Creating new criminalsBMJ 1995; 311 doi: http://dx.doi.org/10.1136/bmj.311.7012.1037 (Published 21 October 1995) Cite this as: BMJ 1995;311:1037
- Tom McClintock, Honorary senior registrar in forensic psychiatry
- Institute of Psychiatry, London SE5 8AF
Locking up juvenile offenders is more likely to result in them reoffending
At its conference last week, the Conservative party announced plans for a new “get tough” policy of longer and harsher prison sentences for persistent and violent offenders. The British government is also planning to impose strict new regimes on juvenile offenders, looking to the “glasshouses” of British military prisons for inspiration.1 The issue of locking up children and young people is nothing new. Parkhurst Prison for Boys was established in 1838 mainly as a consequence of the “moral panic” about juvenile gangs destroying property.2 3 Whether there was in fact an upsurge in juvenile crime is not known, but a perception that there was led to a drive to protect juveniles both from themselves and from contamination by professional criminals. The same pressures are at work today.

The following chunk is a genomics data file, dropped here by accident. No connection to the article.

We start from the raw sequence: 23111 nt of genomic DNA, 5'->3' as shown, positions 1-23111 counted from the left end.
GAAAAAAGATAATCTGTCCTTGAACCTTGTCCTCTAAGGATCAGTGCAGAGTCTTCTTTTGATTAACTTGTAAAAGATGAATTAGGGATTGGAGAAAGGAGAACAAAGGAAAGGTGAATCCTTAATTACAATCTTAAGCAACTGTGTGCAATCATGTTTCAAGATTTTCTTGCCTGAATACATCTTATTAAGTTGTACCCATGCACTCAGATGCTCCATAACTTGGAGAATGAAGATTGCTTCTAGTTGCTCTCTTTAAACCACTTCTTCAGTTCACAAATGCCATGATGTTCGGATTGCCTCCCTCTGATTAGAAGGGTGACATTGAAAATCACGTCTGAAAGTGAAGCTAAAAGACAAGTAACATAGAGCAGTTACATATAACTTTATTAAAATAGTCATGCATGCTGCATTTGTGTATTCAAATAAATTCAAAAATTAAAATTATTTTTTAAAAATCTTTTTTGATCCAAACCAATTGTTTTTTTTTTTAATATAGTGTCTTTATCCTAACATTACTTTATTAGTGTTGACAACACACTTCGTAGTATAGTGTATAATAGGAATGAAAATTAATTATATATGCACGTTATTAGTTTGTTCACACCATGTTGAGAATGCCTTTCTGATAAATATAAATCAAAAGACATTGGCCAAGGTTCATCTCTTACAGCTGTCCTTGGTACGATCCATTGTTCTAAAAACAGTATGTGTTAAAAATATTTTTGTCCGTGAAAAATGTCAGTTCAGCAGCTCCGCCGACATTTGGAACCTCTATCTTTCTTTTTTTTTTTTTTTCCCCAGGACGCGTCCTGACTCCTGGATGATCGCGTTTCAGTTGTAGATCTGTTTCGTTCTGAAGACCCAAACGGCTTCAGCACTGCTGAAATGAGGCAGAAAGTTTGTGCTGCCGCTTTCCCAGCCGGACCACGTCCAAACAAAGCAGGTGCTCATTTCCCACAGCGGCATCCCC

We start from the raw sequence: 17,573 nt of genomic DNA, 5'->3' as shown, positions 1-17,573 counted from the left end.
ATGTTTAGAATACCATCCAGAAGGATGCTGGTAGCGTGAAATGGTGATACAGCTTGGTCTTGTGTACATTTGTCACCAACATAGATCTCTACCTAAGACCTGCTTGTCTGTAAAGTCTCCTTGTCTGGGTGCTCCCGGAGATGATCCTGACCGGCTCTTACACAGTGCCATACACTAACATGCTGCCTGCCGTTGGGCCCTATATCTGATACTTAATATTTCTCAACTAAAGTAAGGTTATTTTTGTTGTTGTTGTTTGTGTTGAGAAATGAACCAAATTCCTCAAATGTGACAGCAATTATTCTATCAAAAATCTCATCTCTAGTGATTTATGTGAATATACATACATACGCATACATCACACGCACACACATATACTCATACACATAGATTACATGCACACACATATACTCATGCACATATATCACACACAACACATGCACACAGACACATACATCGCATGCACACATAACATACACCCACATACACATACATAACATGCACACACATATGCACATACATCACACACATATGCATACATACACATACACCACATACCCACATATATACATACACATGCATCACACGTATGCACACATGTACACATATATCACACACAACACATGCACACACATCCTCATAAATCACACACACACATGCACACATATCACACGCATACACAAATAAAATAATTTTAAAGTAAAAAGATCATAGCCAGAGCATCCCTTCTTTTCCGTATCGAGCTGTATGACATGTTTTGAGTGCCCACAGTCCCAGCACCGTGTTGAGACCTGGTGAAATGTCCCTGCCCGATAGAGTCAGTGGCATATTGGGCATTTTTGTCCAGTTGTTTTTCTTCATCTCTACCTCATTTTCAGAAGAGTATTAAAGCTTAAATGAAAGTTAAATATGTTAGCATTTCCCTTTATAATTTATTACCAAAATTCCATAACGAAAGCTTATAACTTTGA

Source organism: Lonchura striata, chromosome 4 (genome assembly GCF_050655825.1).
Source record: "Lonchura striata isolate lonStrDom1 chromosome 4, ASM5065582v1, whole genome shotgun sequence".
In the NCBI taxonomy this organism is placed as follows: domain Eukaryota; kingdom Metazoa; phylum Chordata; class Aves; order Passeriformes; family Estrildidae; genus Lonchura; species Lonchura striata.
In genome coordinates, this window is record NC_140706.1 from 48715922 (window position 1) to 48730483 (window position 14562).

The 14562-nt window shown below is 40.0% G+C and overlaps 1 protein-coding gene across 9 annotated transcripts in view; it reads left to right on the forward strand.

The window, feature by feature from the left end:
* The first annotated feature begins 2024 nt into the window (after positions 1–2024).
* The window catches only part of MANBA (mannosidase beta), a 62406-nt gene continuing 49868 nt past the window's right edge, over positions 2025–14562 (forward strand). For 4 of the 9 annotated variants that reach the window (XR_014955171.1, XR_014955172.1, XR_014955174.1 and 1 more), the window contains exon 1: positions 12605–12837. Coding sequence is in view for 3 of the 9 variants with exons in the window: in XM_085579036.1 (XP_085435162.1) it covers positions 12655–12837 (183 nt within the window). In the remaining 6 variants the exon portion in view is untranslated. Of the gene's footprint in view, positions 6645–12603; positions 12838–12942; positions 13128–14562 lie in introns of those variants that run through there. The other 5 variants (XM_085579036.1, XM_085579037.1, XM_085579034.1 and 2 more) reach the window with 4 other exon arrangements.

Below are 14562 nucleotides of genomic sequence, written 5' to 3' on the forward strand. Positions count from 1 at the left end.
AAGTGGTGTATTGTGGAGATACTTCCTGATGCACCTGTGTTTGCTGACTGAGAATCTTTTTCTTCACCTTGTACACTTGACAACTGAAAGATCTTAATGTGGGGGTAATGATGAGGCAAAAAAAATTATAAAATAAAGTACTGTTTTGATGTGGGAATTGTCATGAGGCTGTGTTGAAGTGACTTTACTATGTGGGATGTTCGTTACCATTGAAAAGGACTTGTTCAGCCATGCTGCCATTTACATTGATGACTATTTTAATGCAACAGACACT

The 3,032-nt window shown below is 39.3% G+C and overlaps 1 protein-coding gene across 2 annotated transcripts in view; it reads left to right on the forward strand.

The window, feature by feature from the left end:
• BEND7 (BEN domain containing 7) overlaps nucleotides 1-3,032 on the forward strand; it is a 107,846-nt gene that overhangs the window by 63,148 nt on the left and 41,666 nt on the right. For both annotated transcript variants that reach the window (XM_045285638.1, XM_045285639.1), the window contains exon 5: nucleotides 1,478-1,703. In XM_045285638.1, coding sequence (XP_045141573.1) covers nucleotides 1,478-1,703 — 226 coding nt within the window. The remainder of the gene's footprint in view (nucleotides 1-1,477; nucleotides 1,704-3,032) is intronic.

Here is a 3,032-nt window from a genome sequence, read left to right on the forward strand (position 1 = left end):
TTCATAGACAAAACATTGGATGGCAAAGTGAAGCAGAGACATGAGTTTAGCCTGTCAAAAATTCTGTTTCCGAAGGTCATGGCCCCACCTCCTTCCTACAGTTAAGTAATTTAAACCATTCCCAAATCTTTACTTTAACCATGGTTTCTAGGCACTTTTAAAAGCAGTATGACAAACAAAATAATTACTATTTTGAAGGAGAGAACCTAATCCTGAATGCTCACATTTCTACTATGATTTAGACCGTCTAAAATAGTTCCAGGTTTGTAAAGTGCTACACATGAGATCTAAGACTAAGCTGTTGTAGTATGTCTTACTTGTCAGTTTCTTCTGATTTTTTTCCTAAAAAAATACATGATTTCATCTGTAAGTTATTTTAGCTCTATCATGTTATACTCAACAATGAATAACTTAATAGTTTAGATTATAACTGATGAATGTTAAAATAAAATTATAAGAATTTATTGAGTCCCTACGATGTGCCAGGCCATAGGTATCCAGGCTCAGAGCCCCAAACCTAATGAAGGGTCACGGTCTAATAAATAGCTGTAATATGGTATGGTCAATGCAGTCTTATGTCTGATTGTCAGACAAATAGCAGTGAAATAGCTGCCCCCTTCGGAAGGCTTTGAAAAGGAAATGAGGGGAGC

The interpretation of juvenile law breaking as posing a serious threat to social order has not really changed over the past 150 years. The British press has championed the right of victims to be protected from what is portrayed as a new breed of juvenile criminal,4 and public outcry against foreign trips designed to act as character building exercises for young offenders has increased the pressure to detain young offenders. Yet in the 1980s considerable expertise was developed in the United Kingdom …
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